BOSTON – On Wednesday, July 18, Representative Jennifer Benson (D-Lunenburg) voted in favor of the $41.88 billion Massachusetts state budget for FY19. The budget features no new taxes or fees, and directs a $367 million deposit into the Stabilization Fund to ensure our state’s fiscal health and protect Massachusetts’ future.
“This is a fiscally-sound budget that addresses our key priorities,” said Speaker DeLeo, (D-Winthrop). “I am particularly proud of our investments in early education and care, the stabilization fund, criminal justice bill and our decision to lift the cap on benefits for children. I congratulate Chairman Sanchez and my colleagues in the Legislature for working together on this important legislation.”
“This budget prioritizes supporting vulnerable communities, and demonstrates our commitment to investing in education,” said Representative Benson. “It proves that Massachusetts can be both fiscally responsible, and responsive to the needs of constituents.”
In recognition of the state’s strong support for education, the Legislature approved an unprecedented $4.9 billion in Chapter 70 education funding, which represents an increase of 3.4 percent over FY18. Funding for regional school transportation, charter school tuition reimbursement, early childhood education, and grants for after-school programs are also increased.
Representative Benson led the campaign in the House of Representatives to increase funding for the Special Education Circuit Breaker program, which has been increased 8.7 percent over FY18 to an all-time high of $319.3 million. The program reimburses school districts for the costs of educating students with severe special needs.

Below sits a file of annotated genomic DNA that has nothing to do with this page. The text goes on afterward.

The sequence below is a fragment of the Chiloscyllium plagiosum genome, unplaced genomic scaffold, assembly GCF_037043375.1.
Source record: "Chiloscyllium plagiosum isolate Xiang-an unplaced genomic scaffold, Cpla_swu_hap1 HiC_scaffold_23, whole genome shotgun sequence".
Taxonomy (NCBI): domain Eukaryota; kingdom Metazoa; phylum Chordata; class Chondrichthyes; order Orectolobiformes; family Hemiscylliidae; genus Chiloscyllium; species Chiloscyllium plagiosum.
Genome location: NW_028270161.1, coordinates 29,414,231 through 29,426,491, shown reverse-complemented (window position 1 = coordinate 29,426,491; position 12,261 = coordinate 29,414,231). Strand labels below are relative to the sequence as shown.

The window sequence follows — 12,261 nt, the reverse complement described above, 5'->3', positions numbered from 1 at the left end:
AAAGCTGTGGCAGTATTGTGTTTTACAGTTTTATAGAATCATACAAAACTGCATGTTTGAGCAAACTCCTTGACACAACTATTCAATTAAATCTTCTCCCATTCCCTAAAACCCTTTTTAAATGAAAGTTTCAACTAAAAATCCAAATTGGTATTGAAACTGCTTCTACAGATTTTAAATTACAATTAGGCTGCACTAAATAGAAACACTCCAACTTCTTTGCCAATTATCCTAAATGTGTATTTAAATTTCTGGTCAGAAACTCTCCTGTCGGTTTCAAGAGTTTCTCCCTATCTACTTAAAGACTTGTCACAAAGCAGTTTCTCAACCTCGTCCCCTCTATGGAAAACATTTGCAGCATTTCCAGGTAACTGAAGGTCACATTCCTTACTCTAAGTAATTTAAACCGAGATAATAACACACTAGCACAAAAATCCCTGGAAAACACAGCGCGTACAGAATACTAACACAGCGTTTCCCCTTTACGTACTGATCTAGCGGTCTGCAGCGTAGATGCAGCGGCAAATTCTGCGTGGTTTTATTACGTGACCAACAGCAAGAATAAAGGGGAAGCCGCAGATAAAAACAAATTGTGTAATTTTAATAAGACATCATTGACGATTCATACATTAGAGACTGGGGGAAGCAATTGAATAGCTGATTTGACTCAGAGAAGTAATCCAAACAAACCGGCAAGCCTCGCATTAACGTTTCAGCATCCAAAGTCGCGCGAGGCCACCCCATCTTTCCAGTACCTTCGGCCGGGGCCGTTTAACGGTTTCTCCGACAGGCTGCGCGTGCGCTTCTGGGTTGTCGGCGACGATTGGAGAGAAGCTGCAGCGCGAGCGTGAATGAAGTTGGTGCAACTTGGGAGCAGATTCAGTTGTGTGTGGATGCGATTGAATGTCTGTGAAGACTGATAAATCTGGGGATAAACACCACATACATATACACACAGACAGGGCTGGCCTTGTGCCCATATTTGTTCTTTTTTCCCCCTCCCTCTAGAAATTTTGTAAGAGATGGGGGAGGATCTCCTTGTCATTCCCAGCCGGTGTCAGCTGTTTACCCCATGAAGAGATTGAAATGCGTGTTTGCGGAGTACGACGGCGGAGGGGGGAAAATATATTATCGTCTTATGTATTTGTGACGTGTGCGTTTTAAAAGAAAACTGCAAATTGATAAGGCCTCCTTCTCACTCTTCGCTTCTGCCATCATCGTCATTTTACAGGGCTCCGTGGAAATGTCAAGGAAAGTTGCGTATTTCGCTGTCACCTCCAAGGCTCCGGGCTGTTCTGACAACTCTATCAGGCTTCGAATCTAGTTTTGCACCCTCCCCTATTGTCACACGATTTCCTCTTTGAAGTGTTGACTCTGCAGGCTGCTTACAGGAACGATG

As part of an ongoing effort to ensure access to safe and affordable housing for the most vulnerable Massachusetts residents, the budget provides $100 million for the Massachusetts Rental Voucher Program (MRVP), $32 million for the HomeBASE program, and $20 million for Residential Assistance for Families in Transition (RAFT). The budget reflects the Legislature’s commitment to ensuring the wellbeing of children and families by lifting the cap on benefits for children of low-income families.
To address the ongoing opioid epidemic, the budget includes $142 million for the Bureau of Substance Addiction Services to create five recovery centers in Massachusetts. The budget features $5 million to support community-based treatment program and $4.9 million for step-down recovery services.
The budget ensures that cities and towns are empowered to effectively manage their regional transit systems to ensure reliable service and fiscal responsibility. Regional Transit Authorities across Massachusetts are allocated $88 million to assure that our residents have access to reliable and affordable transportation. The Massachusetts Cultural Council received $16 million in funding, which is a 24% increase over last year.
Representative Benson successfully secured funding for several district priorities, including:
- $150 thousand for advanced manufacturing and technology training programs at Mount Wachusett Community College;
- $25 thousand for the Lunenburg Eagle House Senior Community Center; and
- $75 thousand for the Acton-Maynard Senior Van Service and the South Acton Commuter Rail Shuttle.
In addition, the budget includes the following policy provisions:
- Clear statutory authority to the Juvenile Courts to protect unaccompanied immigrant youth from deportation;
- The creation of a commission to examine funding operations for Sheriff departments, with an eye towards encouraging the use of best practices, with an emphasis on recidivism reduction; and
- Expanding access to non-profits working with the state to discounted Naloxone (Narcan), helping to make it more easily available at a lower cost.
The budget now moves to the Governor for consideration.